However, from what I know of the service, it would seem like a no-brainer that, if any online service could benefit from a vibrant online community, it would be Netflix. This sanitizing seems horribly counter-intuitive to me.
posted by Thorzdad at 9:29 AM on June 28, 2011 [2 favorites]


muddgirl: "A bunch of movies just disappeared from my streaming "queue." If streaming movies are going to be time-limited, and Netflix phases out DVDs, then there's no convenience to using Netflix over pirating older movies."

You mean besides the convenience of not getting periodic DMCA notices from your service provider?

Plus a ton of no-techie people like my parents like streaming netflix, I'm not sure I'm going to suggest my parents start using bittorrent to satisfy their movie needs.
posted by vuron at 9:29 AM on June 28, 2011 [1 favorite]


They got rid of friends lists a while back, which was fine by me. I don't want people to know I watched 45 episodes of Sports Night over a long weekend instead of leaving the house.

Netfilix seems a little broken recently. The new way they are displaying TV series is cool, one page for the whole series and one icon in my instant queue. But for instance, What they are calling "Kitchen Nightmares season 5" then links to a page that lists "series" 1 and 2. The episodes are all mislabeled as well.

I pretty much use instantwatcher.com for everything. I don't doubt there will be a mashup to include community features given enough time.
posted by Ad hominem at 9:30 AM on June 28, 2011 [4 favorites]


I really don't get Netflix's insistence on de-featuring — there can't possibly be a serious financial/engineering reason to cut something as trivial as the "Friends" feature or customer reviews on a multi-billion-dollar company's website. What is their actual motivation here?
posted by RogerB at 9:30 AM on June 28, 2011 [3 favorites]


Also, this provides another reason not to contribute your "content" for free to corporations. Like I'm doing right now.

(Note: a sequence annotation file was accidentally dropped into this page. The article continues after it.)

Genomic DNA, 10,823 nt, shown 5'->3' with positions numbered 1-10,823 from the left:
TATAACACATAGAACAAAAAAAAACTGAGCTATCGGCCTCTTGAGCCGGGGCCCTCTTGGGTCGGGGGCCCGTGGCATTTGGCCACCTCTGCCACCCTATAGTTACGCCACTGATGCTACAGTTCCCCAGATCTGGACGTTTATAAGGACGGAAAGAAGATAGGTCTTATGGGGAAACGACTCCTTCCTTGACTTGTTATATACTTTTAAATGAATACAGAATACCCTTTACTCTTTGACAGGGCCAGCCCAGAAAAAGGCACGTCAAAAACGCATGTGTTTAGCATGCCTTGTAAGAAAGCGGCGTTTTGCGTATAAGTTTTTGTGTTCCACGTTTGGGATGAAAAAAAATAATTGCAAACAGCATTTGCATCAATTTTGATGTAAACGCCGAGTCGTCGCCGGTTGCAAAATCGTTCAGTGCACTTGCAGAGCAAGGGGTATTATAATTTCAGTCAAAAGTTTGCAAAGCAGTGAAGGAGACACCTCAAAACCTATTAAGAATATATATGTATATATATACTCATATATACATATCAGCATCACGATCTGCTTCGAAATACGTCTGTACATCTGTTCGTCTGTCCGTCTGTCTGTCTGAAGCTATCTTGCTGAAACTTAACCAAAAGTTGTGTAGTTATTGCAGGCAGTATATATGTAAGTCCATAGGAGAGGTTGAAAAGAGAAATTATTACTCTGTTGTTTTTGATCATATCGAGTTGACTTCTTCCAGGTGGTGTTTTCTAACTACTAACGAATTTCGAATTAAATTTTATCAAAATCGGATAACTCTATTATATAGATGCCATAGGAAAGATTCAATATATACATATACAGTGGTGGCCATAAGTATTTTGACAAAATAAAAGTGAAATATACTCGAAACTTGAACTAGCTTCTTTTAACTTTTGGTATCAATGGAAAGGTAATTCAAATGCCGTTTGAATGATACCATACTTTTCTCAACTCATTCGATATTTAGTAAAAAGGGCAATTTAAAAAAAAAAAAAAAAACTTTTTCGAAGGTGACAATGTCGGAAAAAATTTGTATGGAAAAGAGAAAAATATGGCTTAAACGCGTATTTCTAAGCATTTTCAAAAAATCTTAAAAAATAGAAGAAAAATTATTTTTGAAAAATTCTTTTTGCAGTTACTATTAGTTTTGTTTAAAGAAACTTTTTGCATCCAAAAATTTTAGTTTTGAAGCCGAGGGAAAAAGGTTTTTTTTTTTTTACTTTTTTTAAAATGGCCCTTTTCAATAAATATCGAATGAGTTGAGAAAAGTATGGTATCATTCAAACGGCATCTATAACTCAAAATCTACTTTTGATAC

posted by grouse at 9:30 AM on June 28, 2011 [3 favorites]


I could care less who says what about whatever they watched as long as I can keep watching documentaries on my mobile devices.
posted by Horselover Phattie at 9:32 AM on June 28, 2011 [2 favorites]


However, from what I know of the service, it would seem like a no-brainer that, if any online service could benefit from a vibrant online community, it would be Netflix. This sanitizing seems horribly counter-intuitive to me.

I've been a subscriber for almost 7 years now. Even got a Tivo Premier with Netflix streaming built in.

I have never, ever, even looked at a review on their site or participated in the community.
posted by Pogo_Fuzzybutt at 9:32 AM on June 28, 2011 [5 favorites]


"Meanwhile, the changes barely register with the broad customer base"

This is truth, right here, I never even realized netflix _had_user reviews.

It's like the "Discussions" way at the bottom of a Hulu page. Just noticed them a month or so ago.

I'm not even sure either of my netflix-capable streaming devices have a way to show reviews. I'll have to look next time.
posted by madajb at 9:33 AM on June 28, 2011


I feel like the NetFlix user interface has changed to make it easier to stream and more difficult to queue movies for delivery recently

How so? Out of curiosity I just logged on to my account, went to "Browse DVDs" and added a couple DVDs to my queue just by clicking the red "Add" button. Seems like it's always been like that.
posted by mullacc at 9:34 AM on June 28, 2011 [1 favorite]


You mean besides the convenience of not getting periodic DMCA notices from your service provider?

I'm speaking for myself only, and I don't get those. The Professor describes a new Netflix that focuses on providing streaming. It doesn't seem to be streaming the stuff I watch.